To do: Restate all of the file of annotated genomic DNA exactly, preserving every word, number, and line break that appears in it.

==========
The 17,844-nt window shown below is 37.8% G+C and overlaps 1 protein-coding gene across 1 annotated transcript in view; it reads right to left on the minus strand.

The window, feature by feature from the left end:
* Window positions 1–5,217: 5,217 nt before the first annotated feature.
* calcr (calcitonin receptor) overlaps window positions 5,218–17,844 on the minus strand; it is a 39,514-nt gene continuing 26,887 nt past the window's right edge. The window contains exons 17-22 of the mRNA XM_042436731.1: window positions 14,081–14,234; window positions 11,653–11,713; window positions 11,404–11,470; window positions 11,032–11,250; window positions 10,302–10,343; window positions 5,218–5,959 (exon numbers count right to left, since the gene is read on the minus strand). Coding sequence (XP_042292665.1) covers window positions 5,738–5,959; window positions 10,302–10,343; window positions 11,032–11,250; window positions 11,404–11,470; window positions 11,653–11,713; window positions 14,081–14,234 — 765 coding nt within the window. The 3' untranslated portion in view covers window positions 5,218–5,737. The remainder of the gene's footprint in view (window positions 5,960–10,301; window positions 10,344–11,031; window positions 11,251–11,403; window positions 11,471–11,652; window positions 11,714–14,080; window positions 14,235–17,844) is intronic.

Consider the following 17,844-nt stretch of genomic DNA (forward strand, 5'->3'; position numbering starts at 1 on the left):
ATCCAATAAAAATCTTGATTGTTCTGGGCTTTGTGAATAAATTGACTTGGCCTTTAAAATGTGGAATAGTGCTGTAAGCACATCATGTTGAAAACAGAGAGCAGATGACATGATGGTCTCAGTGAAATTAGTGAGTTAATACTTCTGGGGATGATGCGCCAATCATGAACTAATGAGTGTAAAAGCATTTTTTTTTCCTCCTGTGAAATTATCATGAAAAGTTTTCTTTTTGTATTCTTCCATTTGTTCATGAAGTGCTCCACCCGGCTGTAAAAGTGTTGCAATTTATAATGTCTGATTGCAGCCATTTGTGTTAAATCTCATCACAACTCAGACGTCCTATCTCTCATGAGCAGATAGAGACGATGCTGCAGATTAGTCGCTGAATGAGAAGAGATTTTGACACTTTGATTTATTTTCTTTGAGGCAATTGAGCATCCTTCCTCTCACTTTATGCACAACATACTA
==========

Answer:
The 17,844-nt window shown below is 37.8% G+C and overlaps 1 protein-coding gene across 1 annotated transcript in view; it reads right to left on the minus strand.

The window, feature by feature from the left end:
* Window positions 1–5,217: 5,217 nt before the first annotated feature.
* calcr (calcitonin receptor) overlaps window positions 5,218–17,844 on the minus strand; it is a 39,514-nt gene continuing 26,887 nt past the window's right edge. The window contains exons 17-22 of the mRNA XM_042436731.1: window positions 14,081–14,234; window positions 11,653–11,713; window positions 11,404–11,470; window positions 11,032–11,250; window positions 10,302–10,343; window positions 5,218–5,959 (exon numbers count right to left, since the gene is read on the minus strand). Coding sequence (XP_042292665.1) covers window positions 5,738–5,959; window positions 10,302–10,343; window positions 11,032–11,250; window positions 11,404–11,470; window positions 11,653–11,713; window positions 14,081–14,234 — 765 coding nt within the window. The 3' untranslated portion in view covers window positions 5,218–5,737. The remainder of the gene's footprint in view (window positions 5,960–10,301; window positions 10,344–11,031; window positions 11,251–11,403; window positions 11,471–11,652; window positions 11,714–14,080; window positions 14,235–17,844) is intronic.

Consider the following 17,844-nt stretch of genomic DNA (forward strand, 5'->3'; position numbering starts at 1 on the left):
ATCCAATAAAAATCTTGATTGTTCTGGGCTTTGTGAATAAATTGACTTGGCCTTTAAAATGTGGAATAGTGCTGTAAGCACATCATGTTGAAAACAGAGAGCAGATGACATGATGGTCTCAGTGAAATTAGTGAGTTAATACTTCTGGGGATGATGCGCCAATCATGAACTAATGAGTGTAAAAGCATTTTTTTTTCCTCCTGTGAAATTATCATGAAAAGTTTTCTTTTTGTATTCTTCCATTTGTTCATGAAGTGCTCCACCCGGCTGTAAAAGTGTTGCAATTTATAATGTCTGATTGCAGCCATTTGTGTTAAATCTCATCACAACTCAGACGTCCTATCTCTCATGAGCAGATAGAGACGATGCTGCAGATTAGTCGCTGAATGAGAAGAGATTTTGACACTTTGATTTATTTTCTTTGAGGCAATTGAGCATCCTTCCTCTCACTTTATGCACAACATACTA